During his bettermanagement.com seminar on Monday, Super Crunchers author Ian Ayres suggested that high school students would be better served by acquiring a modest knowledge of statistics rather than learning more abstract math topics, such as calculus. (Then again, if we don't favor calculus how will we ever arrive at the society portrayed on Star Trek, where every 12-year-old has a Stephen-Hawking-level understanding of quantum physics?)
While it's not necessarily an either-or proposition, I can appreciate Ayres' point. In our society, an understanding of statistics is important if students are ever going to be able to digest and critically evaluate the deluge of information that is rained upon them each day. It's not so much an academic math course as it is a new life skill, probably similar to the old home economics courses back in the day. By the time they are in high school, our children are already on their way to becoming full-fledged consumers. They might as well learn to see themselves as Corporate America sees them: a demographic and a statistic.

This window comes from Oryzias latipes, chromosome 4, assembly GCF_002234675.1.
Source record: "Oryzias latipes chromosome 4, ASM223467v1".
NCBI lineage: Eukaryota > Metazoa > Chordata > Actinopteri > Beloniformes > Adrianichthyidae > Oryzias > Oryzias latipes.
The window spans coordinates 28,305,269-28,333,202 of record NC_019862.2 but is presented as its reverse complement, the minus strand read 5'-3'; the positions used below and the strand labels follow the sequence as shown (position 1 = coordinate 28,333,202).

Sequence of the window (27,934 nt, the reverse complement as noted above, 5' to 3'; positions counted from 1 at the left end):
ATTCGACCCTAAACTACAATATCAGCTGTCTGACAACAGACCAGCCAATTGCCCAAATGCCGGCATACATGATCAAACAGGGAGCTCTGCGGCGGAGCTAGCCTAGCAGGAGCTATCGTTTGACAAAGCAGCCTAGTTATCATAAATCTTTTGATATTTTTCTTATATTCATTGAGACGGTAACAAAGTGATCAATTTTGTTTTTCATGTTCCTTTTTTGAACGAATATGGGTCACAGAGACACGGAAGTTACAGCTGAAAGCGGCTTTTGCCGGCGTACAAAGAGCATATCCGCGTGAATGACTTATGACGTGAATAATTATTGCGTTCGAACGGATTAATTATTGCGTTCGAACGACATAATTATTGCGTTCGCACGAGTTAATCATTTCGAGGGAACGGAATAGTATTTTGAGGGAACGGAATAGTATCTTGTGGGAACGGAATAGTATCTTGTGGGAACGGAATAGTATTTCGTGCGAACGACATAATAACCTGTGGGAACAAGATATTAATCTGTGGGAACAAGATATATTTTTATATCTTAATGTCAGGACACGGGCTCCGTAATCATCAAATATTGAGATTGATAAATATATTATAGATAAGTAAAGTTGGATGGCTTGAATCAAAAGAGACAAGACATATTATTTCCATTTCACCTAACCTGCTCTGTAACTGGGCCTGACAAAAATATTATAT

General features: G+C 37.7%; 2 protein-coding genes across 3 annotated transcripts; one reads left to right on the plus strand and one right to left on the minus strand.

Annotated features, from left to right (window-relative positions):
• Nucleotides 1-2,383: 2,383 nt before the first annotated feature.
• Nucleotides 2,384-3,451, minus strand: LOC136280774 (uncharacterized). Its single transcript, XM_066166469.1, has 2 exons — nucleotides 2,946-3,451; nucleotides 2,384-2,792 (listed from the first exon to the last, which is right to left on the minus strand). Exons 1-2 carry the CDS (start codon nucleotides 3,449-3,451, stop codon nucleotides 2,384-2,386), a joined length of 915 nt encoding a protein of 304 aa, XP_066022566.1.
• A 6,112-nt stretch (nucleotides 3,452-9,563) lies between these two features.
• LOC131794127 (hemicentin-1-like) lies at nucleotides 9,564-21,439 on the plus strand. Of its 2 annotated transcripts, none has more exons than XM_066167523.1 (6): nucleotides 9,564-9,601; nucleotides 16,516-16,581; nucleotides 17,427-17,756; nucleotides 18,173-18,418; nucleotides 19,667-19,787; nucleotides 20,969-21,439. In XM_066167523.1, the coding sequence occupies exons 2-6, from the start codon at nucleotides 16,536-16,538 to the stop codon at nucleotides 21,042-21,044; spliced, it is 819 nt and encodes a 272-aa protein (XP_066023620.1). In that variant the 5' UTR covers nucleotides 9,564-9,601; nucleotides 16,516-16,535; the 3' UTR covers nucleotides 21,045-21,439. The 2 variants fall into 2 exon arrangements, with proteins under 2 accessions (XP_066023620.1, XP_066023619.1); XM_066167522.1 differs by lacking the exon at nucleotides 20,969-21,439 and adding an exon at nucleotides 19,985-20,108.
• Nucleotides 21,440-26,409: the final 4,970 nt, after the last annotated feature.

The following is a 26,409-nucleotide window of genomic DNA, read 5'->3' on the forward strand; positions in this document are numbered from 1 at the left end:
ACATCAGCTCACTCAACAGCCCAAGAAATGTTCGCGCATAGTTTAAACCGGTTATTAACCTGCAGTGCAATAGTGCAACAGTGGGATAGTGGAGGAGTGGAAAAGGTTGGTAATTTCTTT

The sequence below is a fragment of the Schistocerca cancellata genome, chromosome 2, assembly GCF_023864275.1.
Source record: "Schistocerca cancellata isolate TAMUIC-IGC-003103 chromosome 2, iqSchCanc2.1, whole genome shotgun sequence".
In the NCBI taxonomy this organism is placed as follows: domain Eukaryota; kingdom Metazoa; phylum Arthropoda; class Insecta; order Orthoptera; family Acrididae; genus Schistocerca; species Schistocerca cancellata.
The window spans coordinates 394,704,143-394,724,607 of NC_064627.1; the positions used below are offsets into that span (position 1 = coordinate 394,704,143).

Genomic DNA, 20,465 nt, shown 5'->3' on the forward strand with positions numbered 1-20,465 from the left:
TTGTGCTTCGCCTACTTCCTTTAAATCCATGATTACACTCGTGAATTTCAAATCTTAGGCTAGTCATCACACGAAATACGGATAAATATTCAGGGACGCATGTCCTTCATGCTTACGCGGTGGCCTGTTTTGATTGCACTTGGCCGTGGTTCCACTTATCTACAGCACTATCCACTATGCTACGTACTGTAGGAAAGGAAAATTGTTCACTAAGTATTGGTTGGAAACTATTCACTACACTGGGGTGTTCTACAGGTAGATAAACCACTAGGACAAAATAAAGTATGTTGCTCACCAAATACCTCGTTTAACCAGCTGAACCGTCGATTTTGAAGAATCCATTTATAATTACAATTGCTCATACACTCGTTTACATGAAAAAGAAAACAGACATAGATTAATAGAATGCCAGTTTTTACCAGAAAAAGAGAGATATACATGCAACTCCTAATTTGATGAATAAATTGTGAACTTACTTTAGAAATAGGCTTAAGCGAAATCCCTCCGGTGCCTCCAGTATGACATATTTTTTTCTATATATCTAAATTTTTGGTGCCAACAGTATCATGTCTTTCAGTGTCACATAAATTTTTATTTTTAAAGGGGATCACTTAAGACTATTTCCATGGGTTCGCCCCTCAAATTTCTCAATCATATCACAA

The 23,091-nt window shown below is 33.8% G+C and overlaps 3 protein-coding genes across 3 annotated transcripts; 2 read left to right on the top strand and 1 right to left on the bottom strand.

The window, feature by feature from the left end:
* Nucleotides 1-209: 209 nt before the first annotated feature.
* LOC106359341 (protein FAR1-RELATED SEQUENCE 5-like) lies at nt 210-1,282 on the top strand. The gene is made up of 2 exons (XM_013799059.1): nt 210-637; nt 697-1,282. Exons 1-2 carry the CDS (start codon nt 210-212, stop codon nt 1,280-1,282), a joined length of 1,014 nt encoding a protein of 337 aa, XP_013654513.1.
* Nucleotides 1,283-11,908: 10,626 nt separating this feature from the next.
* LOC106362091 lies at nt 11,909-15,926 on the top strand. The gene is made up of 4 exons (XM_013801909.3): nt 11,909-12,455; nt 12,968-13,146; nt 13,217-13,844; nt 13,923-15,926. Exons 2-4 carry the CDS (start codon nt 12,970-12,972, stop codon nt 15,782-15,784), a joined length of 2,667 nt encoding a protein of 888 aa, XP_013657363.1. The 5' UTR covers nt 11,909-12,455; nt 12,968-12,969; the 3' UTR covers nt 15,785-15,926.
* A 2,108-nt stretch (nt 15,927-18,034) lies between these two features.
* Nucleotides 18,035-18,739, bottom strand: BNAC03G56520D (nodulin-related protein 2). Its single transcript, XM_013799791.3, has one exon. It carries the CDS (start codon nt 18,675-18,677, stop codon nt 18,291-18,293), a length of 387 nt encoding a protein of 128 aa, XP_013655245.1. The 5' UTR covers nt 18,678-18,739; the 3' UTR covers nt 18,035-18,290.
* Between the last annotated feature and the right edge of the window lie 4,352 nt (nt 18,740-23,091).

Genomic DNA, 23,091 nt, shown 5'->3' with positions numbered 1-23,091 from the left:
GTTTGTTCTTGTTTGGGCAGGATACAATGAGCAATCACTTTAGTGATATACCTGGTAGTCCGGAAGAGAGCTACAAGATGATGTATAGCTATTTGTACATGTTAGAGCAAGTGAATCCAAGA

But it's not just Corporate America that looks at students and their behavior as data points: their own school systems do the same. As I mentioned in a previous post, Ayres talks about how school systems apply "super crunching" to comply with the No Child Left Behind act; the Poway Unified School District (San Diego) hammers that point home by using a SAS-based solution to measure and improve the performance of their own schools.